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BW Businessworld

The Only Rule Is Quality

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Maneesh Dangi is no stranger to the winner's circle. This is the second time he has won a Businessworld Best Mutual Funds award. Last year, Dangi took the award for Birla SunLife's Retail Plan; this year, he has won it for the Institutional Plan (the lower expense ratio has been the reason the institutional plan scores higher than the retail plan). For the 33-year-old head of investments, fixed income, at Birla SunLife Asset Management Company (AMC), high quality in investments is non-negotiable.

Today, Dangi manages over Rs 40,000 crore for the fund house that he has been with since 2006. It is his ability to generate better returns than his competitors that sets him apart. 

On weekly risk-adjusted performance for aperiod of 18 months, the fund returned 7.16 per cent, a full percentage point above nearest rival, Templeton Floating Rate Super Institutional Fund (6.16 per cent). How has Dangi been able to manage such bolstering returns in an environment where floating rates do not appear to make any sense, especially in a regime where spreads continue to widen? 

"The big theme this year that made money is who had the shortest duration and could re-price the portfolio fastest," says Dangi. "Our view was that short-term rates will spike steeply and spread will broaden." Dangi and his team had paper with average maturity of less than 90 days to 40-50 days. This helped them re-price the portfolio every quarter, resulting in a consistent uptick in returns. 

Back in April 2010, this fund may have been earning 5.5-6 per cent, improving to 7 per cent in July, and then to 8 per cent in October. In December, it was 8.5 per cent. In April, Dangi had invested in 3-month certificates of deposit (CDs) at 4.4 per cent, which matured in June. In July, he invested in 6 per cent-CDs that matured in September; in October at 8 per cent; and finally again in January at 9 per cent.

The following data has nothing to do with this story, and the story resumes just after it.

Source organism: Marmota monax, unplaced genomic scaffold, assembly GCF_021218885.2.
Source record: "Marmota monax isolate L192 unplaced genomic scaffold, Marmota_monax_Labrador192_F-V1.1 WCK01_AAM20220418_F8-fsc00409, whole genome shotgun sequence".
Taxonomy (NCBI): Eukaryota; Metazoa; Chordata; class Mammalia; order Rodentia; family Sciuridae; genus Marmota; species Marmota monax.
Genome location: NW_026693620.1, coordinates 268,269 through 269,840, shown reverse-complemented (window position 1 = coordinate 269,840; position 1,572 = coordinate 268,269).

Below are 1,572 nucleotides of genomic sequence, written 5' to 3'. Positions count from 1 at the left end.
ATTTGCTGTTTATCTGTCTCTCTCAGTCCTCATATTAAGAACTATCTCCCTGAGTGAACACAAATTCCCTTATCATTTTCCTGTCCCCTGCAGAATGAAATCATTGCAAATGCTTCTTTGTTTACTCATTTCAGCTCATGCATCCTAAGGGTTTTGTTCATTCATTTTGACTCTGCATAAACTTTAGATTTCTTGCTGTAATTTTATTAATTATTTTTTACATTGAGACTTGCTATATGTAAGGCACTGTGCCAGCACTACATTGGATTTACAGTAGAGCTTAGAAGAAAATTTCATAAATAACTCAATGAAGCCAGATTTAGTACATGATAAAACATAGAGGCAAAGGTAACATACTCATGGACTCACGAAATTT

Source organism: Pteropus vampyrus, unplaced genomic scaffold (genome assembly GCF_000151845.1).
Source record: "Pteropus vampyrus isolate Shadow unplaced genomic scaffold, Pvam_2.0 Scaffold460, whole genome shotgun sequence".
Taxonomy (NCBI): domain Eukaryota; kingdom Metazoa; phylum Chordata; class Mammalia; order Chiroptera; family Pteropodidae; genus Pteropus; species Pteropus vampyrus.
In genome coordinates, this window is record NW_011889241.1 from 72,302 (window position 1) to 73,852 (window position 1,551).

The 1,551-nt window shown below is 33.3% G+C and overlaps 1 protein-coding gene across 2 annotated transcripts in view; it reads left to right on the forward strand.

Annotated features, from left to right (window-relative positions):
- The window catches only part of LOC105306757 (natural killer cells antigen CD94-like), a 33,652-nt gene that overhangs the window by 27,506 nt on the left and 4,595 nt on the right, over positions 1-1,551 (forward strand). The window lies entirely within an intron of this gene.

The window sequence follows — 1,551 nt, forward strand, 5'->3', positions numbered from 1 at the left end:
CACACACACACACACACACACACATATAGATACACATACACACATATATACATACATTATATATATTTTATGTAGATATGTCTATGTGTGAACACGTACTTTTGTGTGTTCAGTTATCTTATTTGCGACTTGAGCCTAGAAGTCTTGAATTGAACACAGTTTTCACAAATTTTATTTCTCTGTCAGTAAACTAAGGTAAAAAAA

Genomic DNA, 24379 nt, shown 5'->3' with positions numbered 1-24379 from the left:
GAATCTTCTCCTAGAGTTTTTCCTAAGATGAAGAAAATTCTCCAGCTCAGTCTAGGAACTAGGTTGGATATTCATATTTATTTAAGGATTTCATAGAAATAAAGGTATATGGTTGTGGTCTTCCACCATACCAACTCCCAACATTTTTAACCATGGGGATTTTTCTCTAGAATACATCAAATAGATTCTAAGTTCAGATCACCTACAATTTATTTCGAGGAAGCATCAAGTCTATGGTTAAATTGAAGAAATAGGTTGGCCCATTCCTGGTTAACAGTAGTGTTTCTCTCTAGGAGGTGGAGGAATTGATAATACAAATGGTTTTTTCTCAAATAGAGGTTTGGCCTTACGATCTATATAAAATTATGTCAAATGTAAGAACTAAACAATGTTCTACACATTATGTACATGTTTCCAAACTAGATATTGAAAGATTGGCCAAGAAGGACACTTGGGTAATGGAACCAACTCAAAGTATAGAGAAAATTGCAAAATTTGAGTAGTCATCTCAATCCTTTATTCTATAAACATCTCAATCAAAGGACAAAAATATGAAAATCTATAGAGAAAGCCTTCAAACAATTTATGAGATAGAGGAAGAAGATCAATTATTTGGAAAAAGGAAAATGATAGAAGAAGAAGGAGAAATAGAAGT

"My expectation is that by March, rates will move up further — from 9.5 per cent in three-month paper to 10.25 per cent," says Dangi, who has only CDs in his portfolio. "HDFC is the only quality commercial paper (CP) that I have in my portfolio; all others are CDs. Liquidity is most important. If I have a view that rates will harden, I should be able to exit. If I don't have quality, I will not be able to exit."


Top 3 Ultra Shortterm Income 

1 Birla SunLife Floating Rate LT Inst. 7.16%*

2 JM Money Manager Super 6.06%*

3 Templeton Floating Rate Super Inst 6.16%*
*18-month returns

Another reason the fund did better than peers is the exit load. "To cut volatility in the fund, we introduced a 50 basis points (bps) exit load in the past 7-8 months," says Dangi. "If I am earning more, large corporates may dump money on me for three days; I don't want that." What Dangi wants is for investors to stay with him for about two months; most stay around four, giving his fund stability.

Dangi sees cash levels and portfolio durations in his fund rising in the coming months. "My big view for 2011 is that in March, rates will be at their highest, and peak on the short-term side." So the strategy is to lengthen portfolio maturity, say, to six months or a year. The big trade for 7-8 months, he says, is to buy in March and forget it for four months. In other words, buy fixed maturity plans (FMPs) or ultra short-term bond funds.


(This story was published in Businessworld Issue Dated 28-03-2011)